Institute of Ageing and Chronic Disease Faculty of Health & Life Sciences University of Liverpool Room 5.383A 5th Floor UCD Building Daulby Street Liverpool L69 3GA
Dr Brian McDonagh
I graduated in 2007 with a degree in Biochemistry from the University of Liverpool and spent the following four years working in product development for Unilever. During my time there I was involved in pilot plant scale up, high throughput formulation development and the training of others in a variety of techniques. Whilst I thoroughly enjoyed the challenges this role posed, I wanted to further pursue my interest in bioscience. I decided to apply for an MRes in Clinical Sciences at the University of Liverpool in 2012 and subsequently found several areas of cellular biochemistry that interested me. This led to my application to study the effects of ageing via a proteomic analysis of skeletal muscle as I found the project to involve an ideal combination of research in an area of growing interest and a variety of techniques.
Project title: Thiol Signalling in Skeletal Muscle Ageing
Ageing is associated with a loss of skeletal muscle mass and strength that is generally referred to as sarcopenia. Sarcopenia can impact greatly on the quality of life in the older generation as a result of an increase in frailty. Identification of specific proteins and signalling pathways that are modified during ageing would benefit both the scientific and healthcare communities, allowing for the development of treatments for a variety of muscle wasting diseases.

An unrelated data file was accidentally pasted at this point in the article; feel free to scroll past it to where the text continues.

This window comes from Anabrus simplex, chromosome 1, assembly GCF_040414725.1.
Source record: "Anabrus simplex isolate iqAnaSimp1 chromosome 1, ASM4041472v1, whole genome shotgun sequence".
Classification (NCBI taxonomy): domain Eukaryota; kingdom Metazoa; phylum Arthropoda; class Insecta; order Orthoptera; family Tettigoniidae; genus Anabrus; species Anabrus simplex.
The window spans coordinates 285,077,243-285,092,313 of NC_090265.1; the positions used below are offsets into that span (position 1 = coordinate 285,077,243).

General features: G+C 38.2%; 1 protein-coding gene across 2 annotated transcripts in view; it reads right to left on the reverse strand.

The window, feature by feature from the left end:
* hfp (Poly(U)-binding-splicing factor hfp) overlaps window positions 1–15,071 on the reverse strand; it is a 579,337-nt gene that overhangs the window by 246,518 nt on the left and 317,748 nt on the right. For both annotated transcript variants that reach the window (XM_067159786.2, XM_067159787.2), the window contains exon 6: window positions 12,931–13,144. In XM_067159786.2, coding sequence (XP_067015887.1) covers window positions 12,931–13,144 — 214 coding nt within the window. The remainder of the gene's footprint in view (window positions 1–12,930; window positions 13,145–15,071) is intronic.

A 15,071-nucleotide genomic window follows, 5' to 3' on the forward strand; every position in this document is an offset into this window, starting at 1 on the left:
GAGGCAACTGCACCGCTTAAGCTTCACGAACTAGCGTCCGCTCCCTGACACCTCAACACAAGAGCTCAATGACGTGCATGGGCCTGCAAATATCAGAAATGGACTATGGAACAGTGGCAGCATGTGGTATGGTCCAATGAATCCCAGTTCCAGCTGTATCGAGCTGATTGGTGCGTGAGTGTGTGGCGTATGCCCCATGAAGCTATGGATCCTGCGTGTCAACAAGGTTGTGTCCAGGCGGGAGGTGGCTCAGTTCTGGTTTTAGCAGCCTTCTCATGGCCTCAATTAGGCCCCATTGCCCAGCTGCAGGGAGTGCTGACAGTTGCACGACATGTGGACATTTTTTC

My PhD project in Musculoskeletal Biology aims to produce a redox profile of ageing in skeletal muscle by defining protein redox targets. Amongst other techniques, mass spectrometry will be used to give a precise and simultaneous quantification of both the target proteins and the redox state of thiol (cysteine) residues. Redox modifications on thiol residues can have an impact on the activity of proteins and subsequently generate a signalling effect.
Attendance at the Biochemical Society’s Training Day in Quantitative Proteomics and Data Analysis.
Attendance at the ProteoMMX 3.0 conference.
Where did I get my PIPs
PIPS Internship Organisation Name
When deciding on your internship, what did you want to experience and what did you hope to gain from that experience?
As I already had industrial experience prior to my PhD, I was happy to undertake roles in novel areas with a view to developing new skills.
Did you discover anything about yourself or make any achievements that you were not expecting?
The experience enabled me to consider a range of roles after my PhD in addition to science.
Has the internship made you feel differently about potential career options and has it helped to put the skills from research into a broader context?
Yes. I'm happy to move away from science with confidence that I have a variety of skills that can be used in a range of other fields. A long personal interest has been I.T. and I intend to move into that field in due course.